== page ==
I learned quickly that to be a successful landlady or landlord of a b&b you must never be fazed by your guests' demands, whether they're just tiresome or downright odd. But some other special qualities are required, too: a genuine desire to meet people and a talent for delivering consistently attentive yet seemingly effortless high-quality service. You can't be half-hearted about this job. Anything less than genuine enthusiasm will be obvious, and the guests will just feel ripped off. In any case, you wouldn't last long because you have to really like inviting people into your home, which is what most b&bs are. One of the landladies I visited slept in a room across the landing from her guests. That wouldn't be my idea of fun.

As for the landlady who dashed up and down the Scottish countryside to be at her husband's side in hospital and attend to her guests, her dedication was finally rewarded. Last Wednesday Elizabeth Gradidge was named the AA Landlady of the Year 2005. During my incognito visit, she had told me that she'd been nominated for the prize, and was surprised because she had only been a landlady for five years.

Having spent a night under her roof, I wasn't. The final decision wasn't mine, but I'm glad the professional judging panel concurred with the opinion of this rather amateur temporary addition to their numbers.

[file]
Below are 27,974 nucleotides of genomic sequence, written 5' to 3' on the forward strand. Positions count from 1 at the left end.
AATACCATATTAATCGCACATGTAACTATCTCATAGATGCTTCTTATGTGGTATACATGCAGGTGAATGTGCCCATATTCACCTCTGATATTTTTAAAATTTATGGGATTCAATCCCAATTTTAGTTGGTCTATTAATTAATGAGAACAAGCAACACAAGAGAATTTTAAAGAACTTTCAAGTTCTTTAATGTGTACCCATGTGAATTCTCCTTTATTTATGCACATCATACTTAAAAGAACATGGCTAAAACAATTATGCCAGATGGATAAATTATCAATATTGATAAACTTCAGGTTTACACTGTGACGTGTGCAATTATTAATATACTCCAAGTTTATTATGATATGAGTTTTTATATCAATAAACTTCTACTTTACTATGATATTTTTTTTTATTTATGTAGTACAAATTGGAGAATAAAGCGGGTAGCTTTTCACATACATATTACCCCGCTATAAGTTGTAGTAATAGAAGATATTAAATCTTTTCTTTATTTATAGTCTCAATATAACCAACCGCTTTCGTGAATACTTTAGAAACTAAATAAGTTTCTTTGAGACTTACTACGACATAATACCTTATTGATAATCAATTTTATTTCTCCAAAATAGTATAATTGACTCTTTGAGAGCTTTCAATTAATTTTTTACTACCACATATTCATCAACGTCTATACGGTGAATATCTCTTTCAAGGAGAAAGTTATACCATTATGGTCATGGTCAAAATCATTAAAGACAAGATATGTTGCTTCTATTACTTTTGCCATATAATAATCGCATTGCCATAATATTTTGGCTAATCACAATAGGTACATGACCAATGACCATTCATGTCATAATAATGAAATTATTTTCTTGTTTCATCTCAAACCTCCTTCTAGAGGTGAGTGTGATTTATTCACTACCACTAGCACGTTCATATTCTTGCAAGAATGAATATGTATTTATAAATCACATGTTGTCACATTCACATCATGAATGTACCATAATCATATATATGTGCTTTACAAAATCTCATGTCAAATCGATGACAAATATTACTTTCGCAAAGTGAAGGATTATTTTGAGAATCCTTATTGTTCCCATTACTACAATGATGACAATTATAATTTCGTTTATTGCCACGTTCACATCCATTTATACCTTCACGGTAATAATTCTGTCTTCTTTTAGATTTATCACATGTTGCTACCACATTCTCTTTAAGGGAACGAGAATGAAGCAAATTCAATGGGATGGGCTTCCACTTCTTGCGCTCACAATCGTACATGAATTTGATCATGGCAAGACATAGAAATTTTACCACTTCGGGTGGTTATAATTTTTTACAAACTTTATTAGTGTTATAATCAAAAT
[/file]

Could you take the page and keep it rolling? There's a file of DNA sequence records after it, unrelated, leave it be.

Independent on Sunday readers can buy the AA Bed & Breakfast Guide at 20 per cent off the recommended retail price (£12.99) plus free p&p (worth £2.99). Simply call the AA Travel Bookshop on 01206 255 800 and quote Independent/ B&B offer. Please have your credit card details to hand when calling. This offer ends 31 August 2005. Terms and conditions apply. Visit www.theAA.com/bookshop or call 01256 491524

AT HOME WITH THE WINNING LANDLADY

More country retreat than b&b, Ruthven House is a gloriously romantic Victorian pile just outside Coldstream in the Scottish borders. Owners Francis and Elizabeth Gradidge (below) bought the house in 1999 and embarked on a successful new career in the b&b business. Their endeavours having been rewarded with five diamonds from the AA, its highest accolade for a b&b.

This recognition is well deserved. The Gradidges have created a homely atmosphere in their extraordinary property, not least by filling it with family pictures and comfortable, quality furnishings. But it's as much to do with the fact that visitors are treated like private house-guests rather than strangers renting rooms for the night.

Guests are accommodated in three twin bedrooms, all with private bathrooms. A full Scottish breakfast is served in the dining room. Dinner is available by arrangement, or you may be directed to the Wheatsheaf Inn in nearby Swinton, a truly exceptional pub restaurant.

But the highlight of any stay must be to sit for a while at the window-seat in the drawing room, looking out across the lawn and fields to the Cheviot Hills beyond. Breathtaking.

Twin rooms are available from £60 per night, minimum two-night stay. Call 01890 840771 or go to www.bordersovernight.co.uk.